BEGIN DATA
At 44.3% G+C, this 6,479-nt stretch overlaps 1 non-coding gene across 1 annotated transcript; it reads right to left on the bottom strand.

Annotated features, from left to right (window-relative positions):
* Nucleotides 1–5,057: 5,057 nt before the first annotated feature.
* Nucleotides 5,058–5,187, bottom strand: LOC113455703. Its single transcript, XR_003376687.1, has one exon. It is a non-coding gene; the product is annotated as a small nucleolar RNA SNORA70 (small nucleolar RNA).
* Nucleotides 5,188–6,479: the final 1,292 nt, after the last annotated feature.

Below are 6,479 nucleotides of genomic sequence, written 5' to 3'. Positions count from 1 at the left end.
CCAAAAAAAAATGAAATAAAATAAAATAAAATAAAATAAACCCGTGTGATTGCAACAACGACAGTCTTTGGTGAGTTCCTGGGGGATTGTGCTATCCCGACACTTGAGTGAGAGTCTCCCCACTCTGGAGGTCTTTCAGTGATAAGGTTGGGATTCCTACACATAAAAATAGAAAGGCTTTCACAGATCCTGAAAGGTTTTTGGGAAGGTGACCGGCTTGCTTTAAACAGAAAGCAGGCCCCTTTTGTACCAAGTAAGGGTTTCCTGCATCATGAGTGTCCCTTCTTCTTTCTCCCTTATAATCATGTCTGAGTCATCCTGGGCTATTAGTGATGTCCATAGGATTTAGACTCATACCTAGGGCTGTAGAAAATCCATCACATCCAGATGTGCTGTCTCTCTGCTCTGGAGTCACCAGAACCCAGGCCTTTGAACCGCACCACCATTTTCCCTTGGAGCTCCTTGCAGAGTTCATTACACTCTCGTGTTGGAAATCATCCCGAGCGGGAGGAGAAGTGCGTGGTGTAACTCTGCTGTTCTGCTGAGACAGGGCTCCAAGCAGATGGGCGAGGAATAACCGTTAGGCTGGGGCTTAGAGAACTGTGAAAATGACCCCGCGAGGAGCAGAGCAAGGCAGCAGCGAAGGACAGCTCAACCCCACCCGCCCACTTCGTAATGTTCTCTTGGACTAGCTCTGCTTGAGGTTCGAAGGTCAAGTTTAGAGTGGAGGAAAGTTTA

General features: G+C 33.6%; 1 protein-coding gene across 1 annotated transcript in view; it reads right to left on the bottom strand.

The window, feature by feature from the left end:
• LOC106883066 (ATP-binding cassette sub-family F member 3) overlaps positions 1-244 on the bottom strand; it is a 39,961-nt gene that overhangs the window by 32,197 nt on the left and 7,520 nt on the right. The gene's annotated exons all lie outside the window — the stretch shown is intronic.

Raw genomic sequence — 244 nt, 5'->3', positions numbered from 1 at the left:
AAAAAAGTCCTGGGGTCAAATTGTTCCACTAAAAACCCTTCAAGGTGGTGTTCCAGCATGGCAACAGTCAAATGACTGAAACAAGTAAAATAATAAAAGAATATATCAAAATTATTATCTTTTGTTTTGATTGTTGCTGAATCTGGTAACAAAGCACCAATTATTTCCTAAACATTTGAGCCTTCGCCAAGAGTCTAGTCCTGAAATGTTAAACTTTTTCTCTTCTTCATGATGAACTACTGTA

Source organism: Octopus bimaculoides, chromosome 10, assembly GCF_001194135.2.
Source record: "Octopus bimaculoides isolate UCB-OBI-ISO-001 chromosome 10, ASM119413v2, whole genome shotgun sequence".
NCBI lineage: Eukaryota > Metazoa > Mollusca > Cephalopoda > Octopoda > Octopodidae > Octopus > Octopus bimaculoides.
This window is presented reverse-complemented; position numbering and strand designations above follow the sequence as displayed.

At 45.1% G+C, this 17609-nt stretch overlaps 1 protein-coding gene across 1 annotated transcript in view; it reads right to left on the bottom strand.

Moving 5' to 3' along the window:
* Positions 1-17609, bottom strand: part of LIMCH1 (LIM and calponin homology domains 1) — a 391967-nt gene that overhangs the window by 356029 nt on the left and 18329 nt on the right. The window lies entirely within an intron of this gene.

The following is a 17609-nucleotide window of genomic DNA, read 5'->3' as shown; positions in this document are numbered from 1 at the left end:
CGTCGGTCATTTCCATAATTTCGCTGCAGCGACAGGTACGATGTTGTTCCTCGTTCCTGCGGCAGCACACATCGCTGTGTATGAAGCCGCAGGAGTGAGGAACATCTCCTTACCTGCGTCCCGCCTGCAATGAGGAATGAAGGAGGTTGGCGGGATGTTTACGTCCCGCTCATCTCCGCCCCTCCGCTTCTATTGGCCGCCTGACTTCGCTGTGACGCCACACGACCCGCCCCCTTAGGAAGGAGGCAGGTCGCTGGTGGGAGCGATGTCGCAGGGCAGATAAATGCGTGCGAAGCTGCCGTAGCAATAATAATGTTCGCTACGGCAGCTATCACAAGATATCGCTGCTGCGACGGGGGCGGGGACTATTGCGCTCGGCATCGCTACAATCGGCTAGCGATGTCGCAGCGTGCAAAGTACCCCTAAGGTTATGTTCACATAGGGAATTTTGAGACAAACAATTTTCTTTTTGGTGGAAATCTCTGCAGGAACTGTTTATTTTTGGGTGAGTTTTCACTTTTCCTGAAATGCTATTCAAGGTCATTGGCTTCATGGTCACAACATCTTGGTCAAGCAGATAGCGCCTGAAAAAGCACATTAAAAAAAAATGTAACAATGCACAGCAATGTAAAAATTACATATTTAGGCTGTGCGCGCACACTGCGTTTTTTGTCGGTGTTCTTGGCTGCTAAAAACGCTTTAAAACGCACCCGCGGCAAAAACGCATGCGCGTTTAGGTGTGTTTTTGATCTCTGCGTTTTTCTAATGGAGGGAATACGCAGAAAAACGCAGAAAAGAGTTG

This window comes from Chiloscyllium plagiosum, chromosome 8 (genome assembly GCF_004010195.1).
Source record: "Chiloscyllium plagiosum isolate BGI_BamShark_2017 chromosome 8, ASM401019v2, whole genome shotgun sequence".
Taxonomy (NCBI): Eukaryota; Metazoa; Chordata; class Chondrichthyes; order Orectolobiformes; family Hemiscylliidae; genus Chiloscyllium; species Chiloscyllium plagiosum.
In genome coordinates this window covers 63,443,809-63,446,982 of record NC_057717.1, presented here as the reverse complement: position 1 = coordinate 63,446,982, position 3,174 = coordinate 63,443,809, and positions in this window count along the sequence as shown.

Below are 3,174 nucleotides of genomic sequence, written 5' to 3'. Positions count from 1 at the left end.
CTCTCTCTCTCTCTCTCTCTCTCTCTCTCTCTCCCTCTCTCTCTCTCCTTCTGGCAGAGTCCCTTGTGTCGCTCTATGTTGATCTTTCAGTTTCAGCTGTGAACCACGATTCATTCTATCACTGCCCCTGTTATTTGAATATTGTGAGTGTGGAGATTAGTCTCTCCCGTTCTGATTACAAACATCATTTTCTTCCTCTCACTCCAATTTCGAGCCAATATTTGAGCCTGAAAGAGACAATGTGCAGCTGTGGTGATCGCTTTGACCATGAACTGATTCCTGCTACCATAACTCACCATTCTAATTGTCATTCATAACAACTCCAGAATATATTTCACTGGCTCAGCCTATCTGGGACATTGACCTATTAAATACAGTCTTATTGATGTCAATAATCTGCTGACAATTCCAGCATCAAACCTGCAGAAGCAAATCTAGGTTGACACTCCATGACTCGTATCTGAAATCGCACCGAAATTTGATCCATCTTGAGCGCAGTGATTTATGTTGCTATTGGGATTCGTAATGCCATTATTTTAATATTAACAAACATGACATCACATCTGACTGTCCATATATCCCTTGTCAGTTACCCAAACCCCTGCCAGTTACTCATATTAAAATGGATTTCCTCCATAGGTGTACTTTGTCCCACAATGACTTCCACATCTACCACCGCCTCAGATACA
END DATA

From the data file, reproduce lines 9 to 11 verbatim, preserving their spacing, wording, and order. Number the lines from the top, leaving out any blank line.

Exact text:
The window, feature by feature from the left end:
• LOC106883066 (ATP-binding cassette sub-family F member 3) overlaps positions 1-244 on the bottom strand; it is a 39,961-nt gene that overhangs the window by 32,197 nt on the left and 7,520 nt on the right. The gene's annotated exons all lie outside the window — the stretch shown is intronic.

Raw genomic sequence — 244 nt, 5'->3', positions numbered from 1 at the left: